Part of delivering a pristine manuscript is to make sure all the pieces are in place. This includes your book’s front and back matter. Whether you’re delivering your book to an editor or preparing to self-publish it, make sure all of the front and back matter (referring to material that comes before and after the text itself) is included and in the correct order.
In case you wondered, there is a certain order for all those pieces as determined by the Chicago Manual of Style. You generally won’t have all of these items in your front matter. The only two you must have are the title page and copyright page. A nonfiction book will generally also need a table of contents; you may or may not have that in a fiction book.
Front matter can include:
- Title page (must have)
- Copyright page (must have)
- Table of Contents (standard in nonfiction; optional in fiction)
- Acknowledgments (if not part of the Preface or in the back matter)
- Introduction (if not part of the text)
In this article I want focus on the first piece of the front matter—the title page.
Creating your title page
If you so desire, you can use one of the Cover Page options that Microsoft Word gives you. Click at the start of your manuscript, probably at your first chapter number or title (if you haven’t done any of the front matter yet–in any case, at the very top of your manuscript), and click Insert on the ribbon, then the dropdown arrow in the top far left corner that says Cover Page.
This will open up a window of several design options for the cover page of your manuscript. Scroll to see all of them. Keep in mind that some of these are created to be for academic papers or for other purposes. Don’t be overly fancy. And it’s best not to use one that has a lot of deep color (such as the full page of blue or black) because if your manuscript is being printed by various readers, using all that ink makes them annoyed. (Just sayin’.) When you click on one, that design of the cover page will be inserted. You can then add your title and name.
You can also just do this old school and very simply without using one of the templates. Go to the top of your manuscript and hit Insert and then Blank Page (the Blank Page option appears right below that Cover Page option in the visual above). You can then type in your title and your name by just visually centering the material vertically (go to your View tab and in the Zoom menu click on One Page so you can see the entire page). You can then do return-return-return to scoot the title down to be basically near the center of the page. (I know I told you not to do this between chapters in this earlier post, but since this is the title page and nothing will come before it, it’s okay.)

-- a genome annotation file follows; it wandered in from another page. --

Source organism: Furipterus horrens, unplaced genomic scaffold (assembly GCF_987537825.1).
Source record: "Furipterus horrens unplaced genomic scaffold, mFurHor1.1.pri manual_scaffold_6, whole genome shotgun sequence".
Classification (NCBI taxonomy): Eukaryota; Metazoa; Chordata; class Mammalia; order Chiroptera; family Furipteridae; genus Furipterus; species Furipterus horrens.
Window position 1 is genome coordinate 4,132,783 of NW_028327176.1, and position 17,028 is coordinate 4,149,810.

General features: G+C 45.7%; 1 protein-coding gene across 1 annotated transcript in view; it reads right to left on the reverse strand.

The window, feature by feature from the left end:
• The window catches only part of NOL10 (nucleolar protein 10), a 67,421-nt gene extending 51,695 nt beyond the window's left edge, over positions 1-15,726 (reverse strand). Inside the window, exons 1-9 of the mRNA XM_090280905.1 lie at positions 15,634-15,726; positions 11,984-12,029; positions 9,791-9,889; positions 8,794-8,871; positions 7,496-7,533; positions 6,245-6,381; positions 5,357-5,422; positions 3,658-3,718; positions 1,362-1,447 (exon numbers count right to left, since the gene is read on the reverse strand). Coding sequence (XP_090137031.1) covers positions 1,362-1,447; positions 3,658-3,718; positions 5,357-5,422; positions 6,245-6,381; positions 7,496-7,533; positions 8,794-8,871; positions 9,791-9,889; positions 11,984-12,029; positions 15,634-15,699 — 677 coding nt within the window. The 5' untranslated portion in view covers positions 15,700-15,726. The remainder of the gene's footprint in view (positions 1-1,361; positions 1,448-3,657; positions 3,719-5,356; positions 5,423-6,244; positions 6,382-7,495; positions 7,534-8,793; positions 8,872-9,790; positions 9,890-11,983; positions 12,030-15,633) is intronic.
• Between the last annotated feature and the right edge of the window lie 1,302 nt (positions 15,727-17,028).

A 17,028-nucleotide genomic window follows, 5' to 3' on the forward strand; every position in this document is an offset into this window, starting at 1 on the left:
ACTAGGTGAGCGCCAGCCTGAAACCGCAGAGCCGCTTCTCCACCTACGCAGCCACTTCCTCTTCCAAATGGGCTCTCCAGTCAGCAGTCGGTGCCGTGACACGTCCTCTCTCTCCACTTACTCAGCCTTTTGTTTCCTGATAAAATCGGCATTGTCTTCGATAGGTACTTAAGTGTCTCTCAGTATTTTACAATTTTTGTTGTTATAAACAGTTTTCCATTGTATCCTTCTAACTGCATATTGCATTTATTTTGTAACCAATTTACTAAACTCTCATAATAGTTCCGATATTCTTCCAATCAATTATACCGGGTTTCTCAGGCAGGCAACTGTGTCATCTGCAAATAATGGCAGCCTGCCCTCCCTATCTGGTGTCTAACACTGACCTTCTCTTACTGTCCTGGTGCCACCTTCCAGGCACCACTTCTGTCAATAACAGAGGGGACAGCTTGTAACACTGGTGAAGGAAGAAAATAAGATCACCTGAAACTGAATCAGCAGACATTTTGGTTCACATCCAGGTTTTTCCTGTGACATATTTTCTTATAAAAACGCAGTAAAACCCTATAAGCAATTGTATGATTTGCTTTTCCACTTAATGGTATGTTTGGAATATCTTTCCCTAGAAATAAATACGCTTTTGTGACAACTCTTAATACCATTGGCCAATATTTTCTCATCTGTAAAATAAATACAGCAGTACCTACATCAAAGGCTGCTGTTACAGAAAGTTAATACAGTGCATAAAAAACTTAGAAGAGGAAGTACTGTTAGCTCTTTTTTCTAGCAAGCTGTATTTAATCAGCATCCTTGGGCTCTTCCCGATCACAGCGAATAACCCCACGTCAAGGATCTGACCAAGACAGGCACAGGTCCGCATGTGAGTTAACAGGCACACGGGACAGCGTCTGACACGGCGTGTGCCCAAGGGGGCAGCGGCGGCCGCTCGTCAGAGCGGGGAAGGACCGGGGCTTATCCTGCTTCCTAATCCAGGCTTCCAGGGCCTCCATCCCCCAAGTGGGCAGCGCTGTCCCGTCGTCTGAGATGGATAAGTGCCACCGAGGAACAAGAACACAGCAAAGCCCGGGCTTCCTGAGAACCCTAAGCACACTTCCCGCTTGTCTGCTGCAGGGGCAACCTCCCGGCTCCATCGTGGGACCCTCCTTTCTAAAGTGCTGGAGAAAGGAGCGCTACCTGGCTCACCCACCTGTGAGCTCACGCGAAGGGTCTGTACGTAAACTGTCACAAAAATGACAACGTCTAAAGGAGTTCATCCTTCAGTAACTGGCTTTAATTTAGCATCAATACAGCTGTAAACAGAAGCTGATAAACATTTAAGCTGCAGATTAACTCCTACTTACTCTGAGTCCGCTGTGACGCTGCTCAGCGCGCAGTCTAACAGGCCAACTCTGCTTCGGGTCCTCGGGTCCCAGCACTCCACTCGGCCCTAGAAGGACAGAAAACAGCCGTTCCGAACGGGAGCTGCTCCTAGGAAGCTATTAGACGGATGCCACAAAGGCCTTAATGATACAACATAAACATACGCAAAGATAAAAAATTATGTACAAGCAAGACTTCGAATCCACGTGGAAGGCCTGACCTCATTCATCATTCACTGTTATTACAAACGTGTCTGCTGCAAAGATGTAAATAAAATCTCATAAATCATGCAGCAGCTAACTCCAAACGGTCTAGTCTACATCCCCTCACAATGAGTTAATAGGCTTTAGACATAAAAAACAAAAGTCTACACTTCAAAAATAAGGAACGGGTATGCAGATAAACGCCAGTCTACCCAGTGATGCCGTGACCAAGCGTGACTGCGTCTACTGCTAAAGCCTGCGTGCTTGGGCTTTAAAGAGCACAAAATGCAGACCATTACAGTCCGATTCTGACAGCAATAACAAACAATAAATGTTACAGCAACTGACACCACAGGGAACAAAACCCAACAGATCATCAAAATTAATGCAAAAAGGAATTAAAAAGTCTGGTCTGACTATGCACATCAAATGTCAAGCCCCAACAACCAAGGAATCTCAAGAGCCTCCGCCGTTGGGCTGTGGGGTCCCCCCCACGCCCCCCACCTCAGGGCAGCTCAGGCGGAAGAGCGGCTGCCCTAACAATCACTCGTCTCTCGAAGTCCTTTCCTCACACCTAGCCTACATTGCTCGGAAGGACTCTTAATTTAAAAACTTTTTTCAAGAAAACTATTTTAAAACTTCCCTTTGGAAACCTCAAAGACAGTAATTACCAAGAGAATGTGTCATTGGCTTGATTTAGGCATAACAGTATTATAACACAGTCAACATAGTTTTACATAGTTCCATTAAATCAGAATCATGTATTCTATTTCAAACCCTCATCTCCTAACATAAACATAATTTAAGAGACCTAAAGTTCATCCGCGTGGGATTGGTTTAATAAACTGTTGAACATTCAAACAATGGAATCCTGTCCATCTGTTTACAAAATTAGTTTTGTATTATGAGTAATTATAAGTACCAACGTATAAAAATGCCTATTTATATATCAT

If your title and name are appearing flush left on your page, you want them to be centered, so use the centering button (Home ribbon, Paragraph menu) to center your lines horizontally. You can see there that you have buttons for flush left, centered, flush right, and justified (meaning straight edges both left and right). Highlight the words on this page, then click on the centering button to center everything horizontally. You can play with your returns to make sure all of the material looks good when you see it in single page view.
On the title page, include your title, subtitle, and your name (as you want them to appear). Do not type a copyright symbol with your name on the cover page; it is not necessary to “protect yourself,” and you’ll look amateurish if you include it.
If you are submitting to an agent or a publisher, look carefully at their submission guidelines. They may ask that you also include your address and other contact information on the title page as well. Be sure to follow whatever guidelines they give you.
Next time, we’ll talk about other pieces of the front matter.
(This article, without visuals, originally appeared in The Christian Communicator magazine, May-June 2018.)
6 thoughts on “Let’s Get Tech-y: Creating Your Title Page”
Great tips! So practical! I had a conversation with an author who didn’t know that a title page was needed.
Interesting. Seems like that would be obvious, but I guess not …
Thanks LInda! I always benefit from your helpful (and well-written) posts!
Nice of you